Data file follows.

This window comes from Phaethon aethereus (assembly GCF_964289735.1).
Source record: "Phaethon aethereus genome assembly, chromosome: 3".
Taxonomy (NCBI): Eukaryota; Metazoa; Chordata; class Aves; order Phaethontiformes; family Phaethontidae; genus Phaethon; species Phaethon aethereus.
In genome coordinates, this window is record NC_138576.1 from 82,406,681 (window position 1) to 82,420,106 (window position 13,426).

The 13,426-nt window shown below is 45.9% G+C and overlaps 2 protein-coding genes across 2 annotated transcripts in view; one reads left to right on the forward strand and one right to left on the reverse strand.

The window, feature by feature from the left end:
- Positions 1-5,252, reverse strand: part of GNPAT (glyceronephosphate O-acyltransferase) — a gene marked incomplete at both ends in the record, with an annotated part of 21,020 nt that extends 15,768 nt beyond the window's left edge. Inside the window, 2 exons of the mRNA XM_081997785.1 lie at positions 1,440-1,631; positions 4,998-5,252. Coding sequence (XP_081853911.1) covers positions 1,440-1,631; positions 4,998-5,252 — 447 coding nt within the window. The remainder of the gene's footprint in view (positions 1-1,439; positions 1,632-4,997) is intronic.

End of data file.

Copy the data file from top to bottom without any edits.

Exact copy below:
This window comes from Phaethon aethereus (assembly GCF_964289735.1).
Source record: "Phaethon aethereus genome assembly, chromosome: 3".
Taxonomy (NCBI): Eukaryota; Metazoa; Chordata; class Aves; order Phaethontiformes; family Phaethontidae; genus Phaethon; species Phaethon aethereus.
In genome coordinates, this window is record NC_138576.1 from 82,406,681 (window position 1) to 82,420,106 (window position 13,426).

The 13,426-nt window shown below is 45.9% G+C and overlaps 2 protein-coding genes across 2 annotated transcripts in view; one reads left to right on the forward strand and one right to left on the reverse strand.

The window, feature by feature from the left end:
- Positions 1-5,252, reverse strand: part of GNPAT (glyceronephosphate O-acyltransferase) — a gene marked incomplete at both ends in the record, with an annotated part of 21,020 nt that extends 15,768 nt beyond the window's left edge. Inside the window, 2 exons of the mRNA XM_081997785.1 lie at positions 1,440-1,631; positions 4,998-5,252. Coding sequence (XP_081853911.1) covers positions 1,440-1,631; positions 4,998-5,252 — 447 coding nt within the window. The remainder of the gene's footprint in view (positions 1-1,439; positions 1,632-4,997) is intronic.